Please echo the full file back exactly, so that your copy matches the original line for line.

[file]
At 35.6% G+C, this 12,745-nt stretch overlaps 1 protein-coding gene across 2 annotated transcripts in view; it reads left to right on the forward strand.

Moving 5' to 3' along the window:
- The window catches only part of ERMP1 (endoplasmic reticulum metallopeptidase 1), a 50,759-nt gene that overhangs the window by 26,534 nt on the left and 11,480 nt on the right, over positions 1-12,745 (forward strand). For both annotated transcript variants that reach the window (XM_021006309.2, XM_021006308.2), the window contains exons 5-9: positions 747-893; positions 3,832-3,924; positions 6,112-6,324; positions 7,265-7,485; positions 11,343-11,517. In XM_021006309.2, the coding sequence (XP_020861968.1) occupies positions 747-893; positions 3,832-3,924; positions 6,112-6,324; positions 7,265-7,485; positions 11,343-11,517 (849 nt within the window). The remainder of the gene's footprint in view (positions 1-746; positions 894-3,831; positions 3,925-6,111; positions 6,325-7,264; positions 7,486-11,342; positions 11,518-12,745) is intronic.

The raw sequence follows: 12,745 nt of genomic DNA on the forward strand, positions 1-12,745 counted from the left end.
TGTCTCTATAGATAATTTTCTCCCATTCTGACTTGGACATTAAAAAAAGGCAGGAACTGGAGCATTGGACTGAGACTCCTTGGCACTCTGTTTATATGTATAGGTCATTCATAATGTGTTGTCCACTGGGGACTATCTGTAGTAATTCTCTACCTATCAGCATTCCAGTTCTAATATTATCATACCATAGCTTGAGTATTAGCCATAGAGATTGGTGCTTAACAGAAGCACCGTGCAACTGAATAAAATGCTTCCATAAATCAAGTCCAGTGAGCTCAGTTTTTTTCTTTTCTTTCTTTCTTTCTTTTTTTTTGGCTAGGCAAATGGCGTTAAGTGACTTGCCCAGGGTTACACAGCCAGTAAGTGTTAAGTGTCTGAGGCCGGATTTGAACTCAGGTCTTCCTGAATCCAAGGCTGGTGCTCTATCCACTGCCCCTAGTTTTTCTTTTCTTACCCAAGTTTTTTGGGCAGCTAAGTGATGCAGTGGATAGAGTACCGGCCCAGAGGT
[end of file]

At 35.6% G+C, this 12,745-nt stretch overlaps 1 protein-coding gene across 2 annotated transcripts in view; it reads left to right on the forward strand.

Moving 5' to 3' along the window:
- The window catches only part of ERMP1 (endoplasmic reticulum metallopeptidase 1), a 50,759-nt gene that overhangs the window by 26,534 nt on the left and 11,480 nt on the right, over positions 1-12,745 (forward strand). For both annotated transcript variants that reach the window (XM_021006309.2, XM_021006308.2), the window contains exons 5-9: positions 747-893; positions 3,832-3,924; positions 6,112-6,324; positions 7,265-7,485; positions 11,343-11,517. In XM_021006309.2, the coding sequence (XP_020861968.1) occupies positions 747-893; positions 3,832-3,924; positions 6,112-6,324; positions 7,265-7,485; positions 11,343-11,517 (849 nt within the window). The remainder of the gene's footprint in view (positions 1-746; positions 894-3,831; positions 3,925-6,111; positions 6,325-7,264; positions 7,486-11,342; positions 11,518-12,745) is intronic.

The raw sequence follows: 12,745 nt of genomic DNA on the forward strand, positions 1-12,745 counted from the left end.
TGTCTCTATAGATAATTTTCTCCCATTCTGACTTGGACATTAAAAAAAGGCAGGAACTGGAGCATTGGACTGAGACTCCTTGGCACTCTGTTTATATGTATAGGTCATTCATAATGTGTTGTCCACTGGGGACTATCTGTAGTAATTCTCTACCTATCAGCATTCCAGTTCTAATATTATCATACCATAGCTTGAGTATTAGCCATAGAGATTGGTGCTTAACAGAAGCACCGTGCAACTGAATAAAATGCTTCCATAAATCAAGTCCAGTGAGCTCAGTTTTTTTCTTTTCTTTCTTTCTTTCTTTTTTTTTGGCTAGGCAAATGGCGTTAAGTGACTTGCCCAGGGTTACACAGCCAGTAAGTGTTAAGTGTCTGAGGCCGGATTTGAACTCAGGTCTTCCTGAATCCAAGGCTGGTGCTCTATCCACTGCCCCTAGTTTTTCTTTTCTTACCCAAGTTTTTTGGGCAGCTAAGTGATGCAGTGGATAGAGTACCGGCCCAGAGGT